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  • Toronto Psychotherapy Space

12 ways to beat winter blues & seasonal depression

Updated: Feb 4, 2023

Often referred to as “winter depression,” Seasonal Affective Disorder (SAD) is

characterized by the onset of depression during the fall and winter months when the

days become shorter and exposure to natural light is reduced. It affects more than 1

million Canadians, from the elderly to the very young, and more women than men.

While signs and symptoms vary from person to person, they can include:

  • Lack of energy

  • Difficulty concentrating

  • Avoiding social situations

  • Feeling sad and hopeless,anxious or angry

  • Sleeping too much or too little

  • Difficulty waking up and/or waking up throughout the night

  • Changes in appetite

  • Thoughts of self-harm

If you struggle this time of year, here’s 12 strategies to help ease symptoms and get you

back to feeling more like yourself.

Seek Help

With the right diagnosis and combination of treatments, people can find relief from many

of the symptoms of SAD. Cognitive Behavioural Theory (CBT), is a type of talk therapy

that research has shown effectively treats SAD, producing the longest-lasting effects of

any other treatment approach. Talk to your therapist and healthcare provider to find the

treatment that will work best for you.

Soak Up the Sun

When the weather’s nice, throw on a hat and go for a stroll, or simply sit on the back

deck with a blanket. During cold spells, consider sitting close to a window. Double up

the light in your life with a sun lamp; they mimic natural light and have been shown to

help. For the public’s convenience, some branches of the Toronto Library have light

therapy lamps you can sit next to, on a first come first served basis.

Take the Stairs

Exercise is beneficial for everyone and can help those of us suffering from depression -

even a short walk around the block. Being active releases endorphins within the body

that reduce pain and increase feelings of well-being. In addition, exercise increases

your metabolism, which helps improve feelings of fatigue.

Eat Some Greens

While most people gravitate to comfort food, like mac and cheese, lasagna, and

scalloped potatoes when overwhelmed or unhappy, this choice may be dragging you

down further. Instead opt for fresh fruit and vegetables like carrots, spinach, lettuce,

cucumber, apples, bananas, citrus fruits, fresh berries, and kiwifruit, which are all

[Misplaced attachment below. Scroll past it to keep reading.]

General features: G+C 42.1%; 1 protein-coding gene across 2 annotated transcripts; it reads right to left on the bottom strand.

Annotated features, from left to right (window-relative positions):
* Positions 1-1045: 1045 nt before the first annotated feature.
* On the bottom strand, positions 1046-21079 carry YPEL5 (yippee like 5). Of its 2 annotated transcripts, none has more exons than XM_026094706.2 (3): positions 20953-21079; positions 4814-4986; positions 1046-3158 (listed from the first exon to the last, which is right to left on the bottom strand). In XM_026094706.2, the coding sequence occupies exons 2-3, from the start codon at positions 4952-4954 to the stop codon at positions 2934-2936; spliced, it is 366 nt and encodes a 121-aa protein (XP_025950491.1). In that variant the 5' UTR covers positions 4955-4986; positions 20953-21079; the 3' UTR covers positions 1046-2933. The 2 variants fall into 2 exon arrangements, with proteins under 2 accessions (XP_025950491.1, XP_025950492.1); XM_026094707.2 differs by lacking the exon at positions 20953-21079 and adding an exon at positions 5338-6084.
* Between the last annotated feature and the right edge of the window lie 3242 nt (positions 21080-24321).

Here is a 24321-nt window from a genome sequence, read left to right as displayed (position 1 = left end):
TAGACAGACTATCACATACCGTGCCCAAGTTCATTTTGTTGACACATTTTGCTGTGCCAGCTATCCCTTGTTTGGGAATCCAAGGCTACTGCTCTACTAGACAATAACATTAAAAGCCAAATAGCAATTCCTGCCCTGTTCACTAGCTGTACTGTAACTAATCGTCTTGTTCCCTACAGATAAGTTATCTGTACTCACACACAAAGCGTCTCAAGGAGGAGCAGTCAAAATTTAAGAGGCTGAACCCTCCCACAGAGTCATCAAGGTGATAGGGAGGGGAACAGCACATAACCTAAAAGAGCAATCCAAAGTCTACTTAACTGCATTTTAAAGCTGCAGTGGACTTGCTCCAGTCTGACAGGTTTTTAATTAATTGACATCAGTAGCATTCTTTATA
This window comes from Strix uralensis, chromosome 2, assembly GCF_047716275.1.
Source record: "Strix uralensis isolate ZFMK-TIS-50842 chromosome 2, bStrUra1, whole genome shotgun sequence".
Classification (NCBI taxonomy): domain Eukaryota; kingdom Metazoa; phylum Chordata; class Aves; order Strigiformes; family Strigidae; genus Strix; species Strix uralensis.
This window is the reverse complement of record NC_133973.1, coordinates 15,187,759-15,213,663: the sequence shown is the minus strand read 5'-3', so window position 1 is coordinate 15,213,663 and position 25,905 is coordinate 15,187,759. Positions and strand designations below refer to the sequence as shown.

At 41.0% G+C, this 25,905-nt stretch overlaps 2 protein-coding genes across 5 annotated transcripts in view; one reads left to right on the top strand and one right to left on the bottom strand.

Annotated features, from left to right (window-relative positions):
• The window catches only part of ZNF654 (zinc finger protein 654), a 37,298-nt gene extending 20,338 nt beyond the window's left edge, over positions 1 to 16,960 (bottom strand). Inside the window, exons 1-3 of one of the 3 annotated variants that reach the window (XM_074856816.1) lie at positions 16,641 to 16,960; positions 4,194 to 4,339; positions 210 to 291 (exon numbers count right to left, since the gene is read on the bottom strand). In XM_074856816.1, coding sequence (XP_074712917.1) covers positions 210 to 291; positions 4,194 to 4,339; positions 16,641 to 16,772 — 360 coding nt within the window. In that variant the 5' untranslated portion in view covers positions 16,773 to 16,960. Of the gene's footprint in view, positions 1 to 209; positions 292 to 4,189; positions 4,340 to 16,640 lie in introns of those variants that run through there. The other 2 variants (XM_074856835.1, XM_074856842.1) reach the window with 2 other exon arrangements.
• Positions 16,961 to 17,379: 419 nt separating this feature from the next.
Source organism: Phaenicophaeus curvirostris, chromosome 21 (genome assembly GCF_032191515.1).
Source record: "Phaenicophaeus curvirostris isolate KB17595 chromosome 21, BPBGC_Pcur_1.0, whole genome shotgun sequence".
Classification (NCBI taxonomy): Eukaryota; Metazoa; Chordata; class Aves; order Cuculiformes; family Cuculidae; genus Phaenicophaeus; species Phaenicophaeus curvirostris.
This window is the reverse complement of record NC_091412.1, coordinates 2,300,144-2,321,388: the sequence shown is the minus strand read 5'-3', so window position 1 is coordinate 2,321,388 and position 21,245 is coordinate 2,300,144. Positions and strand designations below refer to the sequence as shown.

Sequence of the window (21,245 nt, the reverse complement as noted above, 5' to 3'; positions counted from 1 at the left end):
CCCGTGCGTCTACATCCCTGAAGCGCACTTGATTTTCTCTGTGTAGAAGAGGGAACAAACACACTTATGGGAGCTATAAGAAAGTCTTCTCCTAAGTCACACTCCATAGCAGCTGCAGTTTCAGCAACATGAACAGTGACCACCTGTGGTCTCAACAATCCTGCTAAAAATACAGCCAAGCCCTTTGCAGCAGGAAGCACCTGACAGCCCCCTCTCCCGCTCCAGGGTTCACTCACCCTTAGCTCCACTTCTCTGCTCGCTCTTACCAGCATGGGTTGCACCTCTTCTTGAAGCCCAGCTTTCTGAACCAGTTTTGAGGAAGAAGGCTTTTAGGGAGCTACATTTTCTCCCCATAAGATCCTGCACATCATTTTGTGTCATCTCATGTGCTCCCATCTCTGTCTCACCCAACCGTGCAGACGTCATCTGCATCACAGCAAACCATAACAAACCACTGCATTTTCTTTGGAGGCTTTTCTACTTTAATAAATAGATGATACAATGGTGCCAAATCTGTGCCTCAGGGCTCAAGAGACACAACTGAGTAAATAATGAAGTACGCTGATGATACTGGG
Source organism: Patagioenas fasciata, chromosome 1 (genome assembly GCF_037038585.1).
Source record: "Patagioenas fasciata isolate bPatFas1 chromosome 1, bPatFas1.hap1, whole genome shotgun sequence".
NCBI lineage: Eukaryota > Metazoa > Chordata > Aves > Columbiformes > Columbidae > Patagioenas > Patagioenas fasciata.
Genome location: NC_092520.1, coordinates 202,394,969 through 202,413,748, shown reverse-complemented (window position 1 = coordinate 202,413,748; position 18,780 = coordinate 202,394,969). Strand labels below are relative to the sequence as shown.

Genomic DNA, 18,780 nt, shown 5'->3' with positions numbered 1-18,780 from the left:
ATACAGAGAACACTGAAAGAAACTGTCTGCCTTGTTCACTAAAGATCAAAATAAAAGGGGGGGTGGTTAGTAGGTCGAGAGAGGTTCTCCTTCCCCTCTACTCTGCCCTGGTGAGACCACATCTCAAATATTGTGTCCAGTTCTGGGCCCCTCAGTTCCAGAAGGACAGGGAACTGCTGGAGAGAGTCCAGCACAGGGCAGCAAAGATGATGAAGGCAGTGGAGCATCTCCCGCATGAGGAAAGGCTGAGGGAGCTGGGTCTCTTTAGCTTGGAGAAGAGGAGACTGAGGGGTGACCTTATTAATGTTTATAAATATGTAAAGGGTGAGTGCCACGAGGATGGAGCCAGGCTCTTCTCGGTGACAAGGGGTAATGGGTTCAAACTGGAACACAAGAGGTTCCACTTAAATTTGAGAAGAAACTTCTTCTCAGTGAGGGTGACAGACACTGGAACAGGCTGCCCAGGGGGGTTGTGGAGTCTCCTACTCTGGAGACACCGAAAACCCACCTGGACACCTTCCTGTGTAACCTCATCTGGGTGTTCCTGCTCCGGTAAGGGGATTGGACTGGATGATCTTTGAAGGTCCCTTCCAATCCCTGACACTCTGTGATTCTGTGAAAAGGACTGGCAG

associated with better mental health and fewer symptoms of depression.

Declutter Your Space

Clutter can create emotional tension for anyone. Stay on top of chores and try to clear

surfaces - especially if you work from home (it can pile up quickly). Don’t wait until

spring to clean and purge those items you don’t need.

Manage Outside Influences

Self-care is also about avoiding emotional triggers. Sad movies, books, podcasts, news,

and even emotional songs should be avoided when the winter blues set in. And, of

course, this extends to people who tend to upset you as well. Instead, look for

inspirational material and people who lift you up.

Meet Up with a Friend

Although you may want to just shut yourself off and hibernate, daily human interaction is

important (and kids under 5 don’t count). Call a friend or family member for a quick chat

or to set a date to meet up for coffee. And, while face-to-face interaction is nice, it’s not

necessary. Connect via facetime or Zoom, or even a simple text to catch up and ask

about their day.

Cut back on Alcohol

It’s simple, alcohol is a depressant that affects the brain’s natural level of serotonin and

dopamine (the happiness hormones). So, while we may think a drink will relieve our

stress, it can actually intensify anxiety and irritability. In fact, even the next day its effects linger as it leaves the body. Perhaps this is why a “dry” January or February has

become so popular.

Take Vitamin D and B12

Research shows that vitamin D might play an important role in regulating mood and

decreasing the risk of depression. B12 is also linked to mood enhancement and energy

levels. But, as with any supplement, it’s important to talk to your doctor before adding

them to your daily routine.

Buy a New Plant

Studies show that plants make us feel better, help us increase productivity, enhance

concentration and help us feel more energized. No space? Consider a trip to the

nearest botanical gardens and escape the ice and snow for the afternoon!

Write About It

A journal is a great tool to help sort out your feelings. Write down the things that

frustrate and anger you. Unload feelings of sadness and hopelessness. Then, jot down

everything you’re grateful for from people and things to personal attributes. Add some of

your biggest dreams, and maybe a few of your innermost secrets. You may even find

that your journal is a great way to share your thoughts with a therapist.

To be matched with the right therapist and have a free 20-minute psychotherapy

consultation, visit our website at or call us at (647) 267-8920.

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